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Nickel and Dime Your Coin Collection – Part One

October 22, 2018 0 Comments

To ‘nickel and dime’ someone might be just a nuisance, or of no significance in everyday life, but coin collectors don’t see it that way at all. Collecting nickels and dimes is a serious business, and for small collectors, or on a limited budget, it’s a great way to build an interesting collection of the pocket-change of America over the years. Let’s take a look at the options, because a collection of these small coins is a fascinating thing. Especially today, with the shift away from cash, we could be seeing the end of small denomination coins, making a collection even more interesting, and potentially more valuable.

Nickels and Dimes are easy enough to find for recent years, although coin change is rarely in a good enough condition to satisfy collectors. High-grade examples of coins, especially older dates, are considerably more valuable than worn equivalents, so a good collection will be built on good, clean examples. Let’s take a brief look at nickels, as a guide to what to look for to build a complete collection of this everyday coin. In the second half of this blog we will look at collecting dimes.

Nickels

The first nickel, worth 5 cents, or a 20th of a dollar, was issued by the US Mint in 1866. Made of 75% copper and 25% nickel, it remains the same today as then – .835 inches in diameter, and .077 inches thick. Although its value has fallen every day since it was first minted, The Mint continues to produce many of these coins every year – 1.5 billion a year at last count – at the Denver and Philadelphia Mints. A complete collection of nickels from every year would be missing just three – 1922, 1932, and 1933 – when no nickels were made.

The size and composition of the nickel has remained constant, but the designs on it have changed over the years. There have been four different nickel designs, starting with the first, the Shield nickel, produced between 1866 and 1883. This coin features a shield design on the obverse and the number ‘5’ on the reverse, surrounded by stars and rays. Described by some as the ‘ugliest coin in the world’, it would still have to be an essential part of a complete collection of nickels.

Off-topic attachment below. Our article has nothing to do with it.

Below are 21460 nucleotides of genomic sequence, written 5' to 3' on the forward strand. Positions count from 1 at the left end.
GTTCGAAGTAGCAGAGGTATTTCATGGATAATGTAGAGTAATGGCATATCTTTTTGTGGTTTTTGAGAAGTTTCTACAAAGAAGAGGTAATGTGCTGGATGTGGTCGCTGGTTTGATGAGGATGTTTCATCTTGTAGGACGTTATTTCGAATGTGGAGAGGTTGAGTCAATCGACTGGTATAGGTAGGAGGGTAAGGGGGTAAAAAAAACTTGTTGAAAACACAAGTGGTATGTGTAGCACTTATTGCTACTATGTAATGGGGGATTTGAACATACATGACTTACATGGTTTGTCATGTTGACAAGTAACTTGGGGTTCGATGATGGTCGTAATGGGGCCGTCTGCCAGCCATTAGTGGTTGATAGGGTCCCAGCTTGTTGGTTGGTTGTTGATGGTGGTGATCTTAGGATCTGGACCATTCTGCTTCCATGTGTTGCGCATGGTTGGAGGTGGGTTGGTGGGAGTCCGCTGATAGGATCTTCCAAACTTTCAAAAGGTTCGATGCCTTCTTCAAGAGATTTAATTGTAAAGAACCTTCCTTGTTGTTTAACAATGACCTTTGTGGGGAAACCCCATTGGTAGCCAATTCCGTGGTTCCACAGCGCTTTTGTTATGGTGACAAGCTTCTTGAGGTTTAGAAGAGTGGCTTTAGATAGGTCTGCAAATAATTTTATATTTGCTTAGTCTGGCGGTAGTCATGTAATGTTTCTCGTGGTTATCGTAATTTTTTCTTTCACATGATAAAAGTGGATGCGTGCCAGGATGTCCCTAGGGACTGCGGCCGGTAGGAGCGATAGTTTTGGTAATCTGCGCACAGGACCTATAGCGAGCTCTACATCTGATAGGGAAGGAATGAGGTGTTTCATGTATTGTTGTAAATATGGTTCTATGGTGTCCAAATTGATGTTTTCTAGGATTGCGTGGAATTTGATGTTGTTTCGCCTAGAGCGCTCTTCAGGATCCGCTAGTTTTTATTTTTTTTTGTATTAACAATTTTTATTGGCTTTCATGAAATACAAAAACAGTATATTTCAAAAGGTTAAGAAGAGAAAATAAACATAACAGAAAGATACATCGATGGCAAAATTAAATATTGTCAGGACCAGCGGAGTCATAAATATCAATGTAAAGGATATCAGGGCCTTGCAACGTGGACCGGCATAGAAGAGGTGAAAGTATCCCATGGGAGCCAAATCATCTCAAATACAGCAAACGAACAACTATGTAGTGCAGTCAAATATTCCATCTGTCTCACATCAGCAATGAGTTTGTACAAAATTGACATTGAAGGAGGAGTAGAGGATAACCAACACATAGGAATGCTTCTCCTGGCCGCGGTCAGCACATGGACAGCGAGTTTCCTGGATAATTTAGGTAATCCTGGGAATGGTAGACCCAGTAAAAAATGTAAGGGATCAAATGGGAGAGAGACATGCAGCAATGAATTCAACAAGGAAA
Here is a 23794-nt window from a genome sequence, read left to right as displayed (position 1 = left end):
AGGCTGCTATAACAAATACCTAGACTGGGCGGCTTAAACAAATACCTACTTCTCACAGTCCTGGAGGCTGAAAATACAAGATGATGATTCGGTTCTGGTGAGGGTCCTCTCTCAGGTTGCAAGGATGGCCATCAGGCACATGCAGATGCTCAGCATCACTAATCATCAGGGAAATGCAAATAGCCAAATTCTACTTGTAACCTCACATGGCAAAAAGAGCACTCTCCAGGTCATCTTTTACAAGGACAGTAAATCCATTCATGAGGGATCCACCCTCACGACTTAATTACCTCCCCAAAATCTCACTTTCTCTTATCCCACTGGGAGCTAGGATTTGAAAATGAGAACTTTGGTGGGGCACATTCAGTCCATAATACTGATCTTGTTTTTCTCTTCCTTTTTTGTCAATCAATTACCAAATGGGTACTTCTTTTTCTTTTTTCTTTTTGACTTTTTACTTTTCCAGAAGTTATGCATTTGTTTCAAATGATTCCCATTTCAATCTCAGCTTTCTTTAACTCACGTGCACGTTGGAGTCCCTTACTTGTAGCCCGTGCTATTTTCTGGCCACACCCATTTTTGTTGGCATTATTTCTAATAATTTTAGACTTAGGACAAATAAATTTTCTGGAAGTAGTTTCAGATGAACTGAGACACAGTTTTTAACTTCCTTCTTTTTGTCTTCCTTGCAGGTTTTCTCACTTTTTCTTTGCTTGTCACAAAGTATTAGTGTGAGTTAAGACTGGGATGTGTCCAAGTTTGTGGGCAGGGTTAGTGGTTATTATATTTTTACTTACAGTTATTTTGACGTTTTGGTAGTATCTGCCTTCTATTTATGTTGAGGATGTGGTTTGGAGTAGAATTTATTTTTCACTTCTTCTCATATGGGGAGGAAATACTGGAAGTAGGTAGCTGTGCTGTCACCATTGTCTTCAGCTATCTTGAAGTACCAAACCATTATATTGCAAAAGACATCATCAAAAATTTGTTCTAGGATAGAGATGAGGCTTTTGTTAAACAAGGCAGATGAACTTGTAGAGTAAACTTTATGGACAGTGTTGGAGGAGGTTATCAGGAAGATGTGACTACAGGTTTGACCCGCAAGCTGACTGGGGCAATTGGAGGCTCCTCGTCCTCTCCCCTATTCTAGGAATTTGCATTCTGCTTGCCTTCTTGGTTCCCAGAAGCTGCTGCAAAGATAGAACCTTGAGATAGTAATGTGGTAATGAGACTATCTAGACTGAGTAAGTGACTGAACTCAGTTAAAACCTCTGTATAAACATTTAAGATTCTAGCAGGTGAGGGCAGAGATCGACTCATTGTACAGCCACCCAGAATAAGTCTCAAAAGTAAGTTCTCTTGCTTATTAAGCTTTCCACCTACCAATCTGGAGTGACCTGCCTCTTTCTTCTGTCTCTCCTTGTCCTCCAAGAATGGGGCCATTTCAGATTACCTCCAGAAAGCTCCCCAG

1883 to 1913 were the years of the Liberty Nickel, with its famous Charles Barber profile head of a rather homely Liberty, and the letter V (Roman numeral for ‘5’) on the reverse. This was followed by the even more famous Buffalo or Indian Head Nickel, minted from 1913 to 1938. The obverse is a profile of a Native American, and the reverse is a buffalo, with the words ‘five cents’ below it. The designs were by the famous sculptor of the time, James Earle Fraser. This nickel is the most well-known, and most loved, but interestingly, when it was proposed to replace it in 1938, there was no public outcry, suggesting that the love of this coin came long after it left American pockets. It was replaced by the Jefferson Nickel, and this is the design still being minted today.

The image of Thomas Jefferson on the obverse was created by Felix Schlag, a German-born American, who had served in the German army in Word War I.  In 2004 and 2005, the Schlag design was replaced by special designs to celebrate the 100th anniversary of the Lewis & Clarke Expedition, and when the Jefferson nickel returned in 2006, the obverse had changed, from Shlag’s profile to a face-on version by Jamie Franki.

Clearly a collection of nickels has plenty of stories to tell. Next week we will visit the dime.

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